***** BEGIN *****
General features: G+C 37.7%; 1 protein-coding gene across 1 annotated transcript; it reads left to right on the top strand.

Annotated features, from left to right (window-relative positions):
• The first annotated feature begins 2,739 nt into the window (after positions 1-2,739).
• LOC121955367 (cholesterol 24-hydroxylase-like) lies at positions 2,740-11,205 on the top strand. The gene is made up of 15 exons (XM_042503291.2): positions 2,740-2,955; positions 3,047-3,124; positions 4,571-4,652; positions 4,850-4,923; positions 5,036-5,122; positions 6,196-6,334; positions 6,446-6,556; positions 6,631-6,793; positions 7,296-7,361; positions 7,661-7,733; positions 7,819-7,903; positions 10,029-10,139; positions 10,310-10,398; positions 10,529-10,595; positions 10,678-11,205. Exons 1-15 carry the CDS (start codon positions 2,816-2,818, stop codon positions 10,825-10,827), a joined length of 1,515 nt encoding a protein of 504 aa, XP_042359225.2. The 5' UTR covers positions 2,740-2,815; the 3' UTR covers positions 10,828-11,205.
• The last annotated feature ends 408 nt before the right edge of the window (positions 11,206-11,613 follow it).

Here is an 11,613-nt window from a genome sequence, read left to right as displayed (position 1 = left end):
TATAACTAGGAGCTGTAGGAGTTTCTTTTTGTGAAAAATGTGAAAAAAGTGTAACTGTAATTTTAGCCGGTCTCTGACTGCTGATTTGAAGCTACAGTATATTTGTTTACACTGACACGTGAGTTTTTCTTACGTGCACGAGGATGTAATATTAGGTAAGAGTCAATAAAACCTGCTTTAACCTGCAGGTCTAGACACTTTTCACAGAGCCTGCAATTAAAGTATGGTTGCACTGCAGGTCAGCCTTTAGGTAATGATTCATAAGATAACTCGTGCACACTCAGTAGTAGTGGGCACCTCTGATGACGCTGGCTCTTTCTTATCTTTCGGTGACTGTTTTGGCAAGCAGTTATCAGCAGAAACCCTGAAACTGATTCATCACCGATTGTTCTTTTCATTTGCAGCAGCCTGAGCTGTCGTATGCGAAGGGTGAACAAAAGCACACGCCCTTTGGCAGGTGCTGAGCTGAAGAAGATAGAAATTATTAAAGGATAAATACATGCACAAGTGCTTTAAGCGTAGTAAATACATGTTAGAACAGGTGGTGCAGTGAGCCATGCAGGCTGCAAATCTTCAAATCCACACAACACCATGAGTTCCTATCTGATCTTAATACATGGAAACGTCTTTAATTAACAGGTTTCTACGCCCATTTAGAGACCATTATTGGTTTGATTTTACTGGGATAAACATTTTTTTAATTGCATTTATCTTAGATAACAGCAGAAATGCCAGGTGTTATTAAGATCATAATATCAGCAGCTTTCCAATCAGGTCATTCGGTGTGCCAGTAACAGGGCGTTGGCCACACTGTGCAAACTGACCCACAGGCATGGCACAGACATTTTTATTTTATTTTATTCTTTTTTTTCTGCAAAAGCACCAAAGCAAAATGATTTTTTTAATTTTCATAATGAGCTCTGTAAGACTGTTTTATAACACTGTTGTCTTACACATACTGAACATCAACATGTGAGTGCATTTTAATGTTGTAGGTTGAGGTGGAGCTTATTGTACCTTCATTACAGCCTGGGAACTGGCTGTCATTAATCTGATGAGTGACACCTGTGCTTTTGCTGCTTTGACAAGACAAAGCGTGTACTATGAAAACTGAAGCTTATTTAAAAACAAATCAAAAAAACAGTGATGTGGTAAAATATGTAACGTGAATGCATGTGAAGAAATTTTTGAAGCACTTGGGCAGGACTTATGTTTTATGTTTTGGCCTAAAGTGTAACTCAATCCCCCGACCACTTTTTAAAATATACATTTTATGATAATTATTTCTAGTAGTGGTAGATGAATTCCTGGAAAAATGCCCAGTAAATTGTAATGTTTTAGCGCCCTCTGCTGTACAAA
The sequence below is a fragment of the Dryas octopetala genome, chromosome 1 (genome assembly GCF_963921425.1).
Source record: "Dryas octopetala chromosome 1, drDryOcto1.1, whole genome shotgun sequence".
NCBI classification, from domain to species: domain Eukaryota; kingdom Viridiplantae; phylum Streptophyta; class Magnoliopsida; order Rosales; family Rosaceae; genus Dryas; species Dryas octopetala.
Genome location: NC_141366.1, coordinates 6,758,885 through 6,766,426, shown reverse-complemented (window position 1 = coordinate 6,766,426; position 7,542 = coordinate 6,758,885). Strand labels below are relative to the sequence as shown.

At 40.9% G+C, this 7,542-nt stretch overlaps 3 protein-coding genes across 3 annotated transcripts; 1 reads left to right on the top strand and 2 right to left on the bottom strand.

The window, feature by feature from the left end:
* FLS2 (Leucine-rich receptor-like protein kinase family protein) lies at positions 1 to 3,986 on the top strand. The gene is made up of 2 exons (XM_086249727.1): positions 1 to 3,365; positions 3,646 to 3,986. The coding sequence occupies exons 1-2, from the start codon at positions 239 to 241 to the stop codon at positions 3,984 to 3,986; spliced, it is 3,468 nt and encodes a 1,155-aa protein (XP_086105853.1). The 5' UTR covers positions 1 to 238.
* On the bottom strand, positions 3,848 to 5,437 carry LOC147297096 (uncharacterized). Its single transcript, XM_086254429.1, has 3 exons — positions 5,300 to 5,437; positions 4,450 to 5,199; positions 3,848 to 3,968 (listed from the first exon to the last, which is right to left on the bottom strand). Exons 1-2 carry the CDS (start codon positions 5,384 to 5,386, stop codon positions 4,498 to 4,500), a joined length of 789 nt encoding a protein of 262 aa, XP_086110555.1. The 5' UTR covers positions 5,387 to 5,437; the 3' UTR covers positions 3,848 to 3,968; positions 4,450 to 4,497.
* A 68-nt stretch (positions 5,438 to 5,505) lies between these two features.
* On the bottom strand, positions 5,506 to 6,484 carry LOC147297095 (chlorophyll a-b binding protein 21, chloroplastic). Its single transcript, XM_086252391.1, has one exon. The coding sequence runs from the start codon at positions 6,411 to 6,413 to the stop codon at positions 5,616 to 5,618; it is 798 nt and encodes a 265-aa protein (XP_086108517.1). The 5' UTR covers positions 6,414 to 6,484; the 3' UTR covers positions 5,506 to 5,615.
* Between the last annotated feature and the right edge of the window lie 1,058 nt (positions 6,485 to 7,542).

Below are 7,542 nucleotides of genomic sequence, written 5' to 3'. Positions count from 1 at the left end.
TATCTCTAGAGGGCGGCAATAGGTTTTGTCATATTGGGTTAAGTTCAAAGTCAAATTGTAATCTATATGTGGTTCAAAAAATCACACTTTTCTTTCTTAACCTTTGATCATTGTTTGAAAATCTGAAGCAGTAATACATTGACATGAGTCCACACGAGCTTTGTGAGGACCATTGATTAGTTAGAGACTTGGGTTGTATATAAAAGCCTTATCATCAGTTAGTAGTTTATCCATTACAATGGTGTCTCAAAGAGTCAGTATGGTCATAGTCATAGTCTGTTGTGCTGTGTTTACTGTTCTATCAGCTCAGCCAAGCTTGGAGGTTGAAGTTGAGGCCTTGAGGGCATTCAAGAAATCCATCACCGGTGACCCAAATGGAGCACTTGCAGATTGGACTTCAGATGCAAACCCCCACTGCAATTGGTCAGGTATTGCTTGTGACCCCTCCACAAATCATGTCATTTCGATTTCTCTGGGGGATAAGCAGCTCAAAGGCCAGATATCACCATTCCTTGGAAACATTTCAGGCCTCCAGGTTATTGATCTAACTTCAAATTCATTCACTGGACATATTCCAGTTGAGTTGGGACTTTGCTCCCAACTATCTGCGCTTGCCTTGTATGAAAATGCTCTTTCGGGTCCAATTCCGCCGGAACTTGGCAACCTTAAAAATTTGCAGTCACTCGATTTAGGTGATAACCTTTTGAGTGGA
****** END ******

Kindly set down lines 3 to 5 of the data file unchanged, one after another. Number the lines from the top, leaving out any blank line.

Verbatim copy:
• The first annotated feature begins 2,739 nt into the window (after positions 1-2,739).
• LOC121955367 (cholesterol 24-hydroxylase-like) lies at positions 2,740-11,205 on the top strand. The gene is made up of 15 exons (XM_042503291.2): positions 2,740-2,955; positions 3,047-3,124; positions 4,571-4,652; positions 4,850-4,923; positions 5,036-5,122; positions 6,196-6,334; positions 6,446-6,556; positions 6,631-6,793; positions 7,296-7,361; positions 7,661-7,733; positions 7,819-7,903; positions 10,029-10,139; positions 10,310-10,398; positions 10,529-10,595; positions 10,678-11,205. Exons 1-15 carry the CDS (start codon positions 2,816-2,818, stop codon positions 10,825-10,827), a joined length of 1,515 nt encoding a protein of 504 aa, XP_042359225.2. The 5' UTR covers positions 2,740-2,815; the 3' UTR covers positions 10,828-11,205.
• The last annotated feature ends 408 nt before the right edge of the window (positions 11,206-11,613 follow it).